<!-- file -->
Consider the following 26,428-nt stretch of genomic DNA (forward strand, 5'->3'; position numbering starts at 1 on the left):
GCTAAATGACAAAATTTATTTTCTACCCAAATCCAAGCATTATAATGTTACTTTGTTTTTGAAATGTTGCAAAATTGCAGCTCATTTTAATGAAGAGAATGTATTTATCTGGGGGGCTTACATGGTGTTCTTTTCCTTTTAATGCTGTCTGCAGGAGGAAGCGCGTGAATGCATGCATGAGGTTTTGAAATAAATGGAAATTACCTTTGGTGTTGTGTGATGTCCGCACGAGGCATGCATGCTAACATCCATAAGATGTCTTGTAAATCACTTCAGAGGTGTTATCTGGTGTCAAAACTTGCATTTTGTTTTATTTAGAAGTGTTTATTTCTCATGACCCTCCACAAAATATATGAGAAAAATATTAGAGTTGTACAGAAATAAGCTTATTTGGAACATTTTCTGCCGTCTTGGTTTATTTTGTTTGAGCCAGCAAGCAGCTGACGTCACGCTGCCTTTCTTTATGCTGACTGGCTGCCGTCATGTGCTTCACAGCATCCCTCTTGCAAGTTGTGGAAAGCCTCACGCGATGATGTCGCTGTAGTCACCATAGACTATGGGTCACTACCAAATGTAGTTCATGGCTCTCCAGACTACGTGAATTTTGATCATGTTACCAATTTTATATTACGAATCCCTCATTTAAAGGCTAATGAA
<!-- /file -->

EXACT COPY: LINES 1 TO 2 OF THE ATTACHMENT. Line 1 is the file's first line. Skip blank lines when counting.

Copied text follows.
Consider the following 26,428-nt stretch of genomic DNA (forward strand, 5'->3'; position numbering starts at 1 on the left):
GCTAAATGACAAAATTTATTTTCTACCCAAATCCAAGCATTATAATGTTACTTTGTTTTTGAAATGTTGCAAAATTGCAGCTCATTTTAATGAAGAGAATGTATTTATCTGGGGGGCTTACATGGTGTTCTTTTCCTTTTAATGCTGTCTGCAGGAGGAAGCGCGTGAATGCATGCATGAGGTTTTGAAATAAATGGAAATTACCTTTGGTGTTGTGTGATGTCCGCACGAGGCATGCATGCTAACATCCATAAGATGTCTTGTAAATCACTTCAGAGGTGTTATCTGGTGTCAAAACTTGCATTTTGTTTTATTTAGAAGTGTTTATTTCTCATGACCCTCCACAAAATATATGAGAAAAATATTAGAGTTGTACAGAAATAAGCTTATTTGGAACATTTTCTGCCGTCTTGGTTTATTTTGTTTGAGCCAGCAAGCAGCTGACGTCACGCTGCCTTTCTTTATGCTGACTGGCTGCCGTCATGTGCTTCACAGCATCCCTCTTGCAAGTTGTGGAAAGCCTCACGCGATGATGTCGCTGTAGTCACCATAGACTATGGGTCACTACCAAATGTAGTTCATGGCTCTCCAGACTACGTGAATTTTGATCATGTTACCAATTTTATATTACGAATCCCTCATTTAAAGGCTAATGAA